SIGHS -Gotta Get Control 2:21 / Charity  1:19 // 12" EP (Relief 101) Western Mass / CT '85: Out in Western Mass. the Sighs took a purer powerpop approach with 1985's "Control" & "Charity." They did a '92 LP for Charisma and one more indie before calling it quits. Sighs guitarist Dave MacDonald was previously in the Cardiac Kids, while multi-instrumentalist Tommy Pluta now leads Mary's First (on Omad Records)...
SKUNKS -You Really Know How to Put the Pressure On// 2nd LP (Republic) Austin '82: The Skunks were ace punk'n'rollers from Austin who by 1982 had garnered enough of a buzz -and enough money- to hire Earle Mankey to produce their second LP. The punks gagged, but the world ended up with a terrific wad of gtr-pop-rock (that nevertheless languished in the dollar-bins well into the '90s). Check out their terrific live CD called Earthquake Shake.
SPEEDIES -Let Me Take Your Foto 3:05 (Golden Disc 1003) NYC '79
SPEEDIES -Something On My Mind 3:55 (Speedies 2) NYC '81: Thanks to Milk'n'Cookies, the NY Dolls, and their many admirers New York City power-pop and poprock tended to have deep roots in glam-rock -and Brooklyn's Speedies are as fine an example of that as any. Apart from the ancient 21-year-old John Carlucci [Fuzztones, Super Honkey] they were all teenage prodigies. Max's and other clubs loved them for breaking attendance records, even if it was with their underage high-school classmates... After two fine snot-pop 45s, however, both guitarists split for college... In September 2005 the Speedies finally hit the big time, when Hewlett-Packard added "Let Me Take Your Photograph" to their wonderful "frames" ad-campaign and the Speedies debuted their "You Need Pop" collection on iTunes. Their new website is speediesremix.com
SPONGETONES -Cool Hearted 2:58 // Beat Music LP (Ripete 2154) Charlotte, NC '82
SPONGETONES -Marianne 2:32 // Torn Apart EP (Ripete) Charlotte NC '84: Charlotte, NC's Spongetones did a couple 45s and two solid early-80s albums of terrific pop lovingly soaked up from the Beatles'n'Monkees, all fronted by hookmeister Jamie Hoover [ex-Happy Eggs]. Everything's been reissued in a buncha places and most all of it's available at the Spongetones' website. The Spongetones newest CD, "9" is out now at cdbaby.com, and Jamie's collaboration with Bill Lloyd is available on Paisley Pop.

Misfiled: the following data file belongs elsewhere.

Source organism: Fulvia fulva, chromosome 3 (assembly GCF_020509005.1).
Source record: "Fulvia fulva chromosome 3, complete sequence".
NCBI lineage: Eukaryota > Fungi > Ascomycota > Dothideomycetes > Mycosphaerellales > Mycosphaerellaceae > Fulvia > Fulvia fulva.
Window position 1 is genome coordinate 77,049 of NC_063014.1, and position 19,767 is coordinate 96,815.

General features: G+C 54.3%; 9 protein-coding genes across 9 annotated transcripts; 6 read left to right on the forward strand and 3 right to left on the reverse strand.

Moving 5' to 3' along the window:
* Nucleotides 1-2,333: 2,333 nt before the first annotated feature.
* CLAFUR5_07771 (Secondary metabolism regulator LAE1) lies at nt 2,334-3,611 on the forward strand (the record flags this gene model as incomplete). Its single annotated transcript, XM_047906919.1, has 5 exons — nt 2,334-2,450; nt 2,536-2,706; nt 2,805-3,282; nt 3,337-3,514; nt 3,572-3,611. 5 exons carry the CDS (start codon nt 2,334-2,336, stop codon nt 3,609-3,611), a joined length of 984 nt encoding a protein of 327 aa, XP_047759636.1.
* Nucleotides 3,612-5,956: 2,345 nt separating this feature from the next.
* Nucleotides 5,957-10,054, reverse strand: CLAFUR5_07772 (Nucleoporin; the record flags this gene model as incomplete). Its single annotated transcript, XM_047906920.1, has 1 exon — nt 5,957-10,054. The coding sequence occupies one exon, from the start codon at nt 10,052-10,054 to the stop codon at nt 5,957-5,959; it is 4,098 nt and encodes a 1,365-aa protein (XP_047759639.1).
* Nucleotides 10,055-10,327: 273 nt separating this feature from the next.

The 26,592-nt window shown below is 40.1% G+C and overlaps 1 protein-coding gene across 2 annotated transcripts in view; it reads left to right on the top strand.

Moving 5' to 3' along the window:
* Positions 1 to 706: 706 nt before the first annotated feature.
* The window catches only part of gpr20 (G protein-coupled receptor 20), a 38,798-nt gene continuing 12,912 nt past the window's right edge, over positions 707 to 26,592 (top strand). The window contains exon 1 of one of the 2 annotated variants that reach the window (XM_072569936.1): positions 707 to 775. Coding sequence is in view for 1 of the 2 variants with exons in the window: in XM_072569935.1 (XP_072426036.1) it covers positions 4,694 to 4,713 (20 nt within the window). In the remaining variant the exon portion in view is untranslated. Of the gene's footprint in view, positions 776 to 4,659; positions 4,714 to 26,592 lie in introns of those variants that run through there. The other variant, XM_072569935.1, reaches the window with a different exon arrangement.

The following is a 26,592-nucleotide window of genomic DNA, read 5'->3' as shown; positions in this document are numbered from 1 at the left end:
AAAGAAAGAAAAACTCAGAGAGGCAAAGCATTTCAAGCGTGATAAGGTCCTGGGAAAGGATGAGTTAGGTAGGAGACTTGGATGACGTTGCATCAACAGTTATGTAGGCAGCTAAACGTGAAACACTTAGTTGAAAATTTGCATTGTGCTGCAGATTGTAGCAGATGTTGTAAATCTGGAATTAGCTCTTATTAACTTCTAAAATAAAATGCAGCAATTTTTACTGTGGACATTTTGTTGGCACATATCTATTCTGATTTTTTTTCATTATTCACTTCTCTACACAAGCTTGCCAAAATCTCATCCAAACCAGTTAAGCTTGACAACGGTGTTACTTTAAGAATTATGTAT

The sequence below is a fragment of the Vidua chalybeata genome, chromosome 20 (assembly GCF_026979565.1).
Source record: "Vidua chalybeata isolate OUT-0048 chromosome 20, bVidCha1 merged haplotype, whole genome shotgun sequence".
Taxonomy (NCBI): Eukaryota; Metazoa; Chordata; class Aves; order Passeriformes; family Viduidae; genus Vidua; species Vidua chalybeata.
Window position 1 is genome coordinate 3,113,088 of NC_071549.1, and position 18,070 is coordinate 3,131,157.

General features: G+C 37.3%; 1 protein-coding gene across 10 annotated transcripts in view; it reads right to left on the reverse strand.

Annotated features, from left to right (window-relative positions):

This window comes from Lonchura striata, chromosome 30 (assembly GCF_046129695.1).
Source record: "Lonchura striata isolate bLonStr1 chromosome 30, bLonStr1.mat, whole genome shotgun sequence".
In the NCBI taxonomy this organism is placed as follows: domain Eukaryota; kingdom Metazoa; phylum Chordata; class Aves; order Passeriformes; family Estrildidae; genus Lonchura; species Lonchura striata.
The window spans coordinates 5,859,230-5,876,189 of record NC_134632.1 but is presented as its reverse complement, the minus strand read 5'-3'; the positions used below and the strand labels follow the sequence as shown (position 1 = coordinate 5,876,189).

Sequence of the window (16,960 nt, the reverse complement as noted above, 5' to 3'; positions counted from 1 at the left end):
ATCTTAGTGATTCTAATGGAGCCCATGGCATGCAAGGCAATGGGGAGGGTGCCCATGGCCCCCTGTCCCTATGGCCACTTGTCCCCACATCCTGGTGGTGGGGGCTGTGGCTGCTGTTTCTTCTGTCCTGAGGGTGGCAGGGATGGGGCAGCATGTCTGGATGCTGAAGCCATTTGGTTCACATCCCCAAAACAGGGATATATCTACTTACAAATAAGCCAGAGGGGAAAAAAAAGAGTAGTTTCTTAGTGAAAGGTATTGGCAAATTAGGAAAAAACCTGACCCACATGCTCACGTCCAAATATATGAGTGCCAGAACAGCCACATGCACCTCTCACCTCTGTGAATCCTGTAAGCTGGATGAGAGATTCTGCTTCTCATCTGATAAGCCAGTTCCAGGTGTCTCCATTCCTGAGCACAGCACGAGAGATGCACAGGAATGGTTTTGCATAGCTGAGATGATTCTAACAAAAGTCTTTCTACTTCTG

SQUARES -999 Names of Love 2:33 (own label) Milwaukee '85
SQUARES -Blue Note 3:18 // Enjoy Yourself LP (Boat 1203) Milwaukee '87: For the last 35 years or so Wisconsin has turned out more powerpop and poprock bands per capita than anyplace else on earth. (Especially if you exclude its capital Madison, where they've been spewing out twisted arty hippiefunk and gawdknowswhatelse for just as long.) From Milwaukee come the Squares, who'd soaked up plenty of the local pop heritage and maybe a bit of what Prince was up to one state to the left on the way to "999 Names of Love." They started out as the Post Raisin Band on the Red Snerts compilation, then did an album, a cassette and this 45 as the Squares. They now carry on in a janglier/rootsier vein as the Wooldridge Brothers [their new Gulcher CD is called "Unreel Hits"], while Joe Vent's with Milwaukee's long-running Yell Leaders.
SQUIRRELS FROM HELL -I Can't Stay 2:20 (Rodent 02) NYC '84: By the mid '80s, innumerable bands from Beat Rodeo to the Raunch Hands to Scruffy the Cat and a buncha other Coyote bands cranked out one great country-pop tune after another, but uniformly failed to find an audience: the Squirrels from Hell joined the parade in 1984 with "I Can't Stay." They carry on still in a more trashpunk/RadioBirdman mode as "The Band New York City Couldn't Kill." There's a 45 on Shimmy-Disc and two CDs on their Rodent label: check in at hellville.com.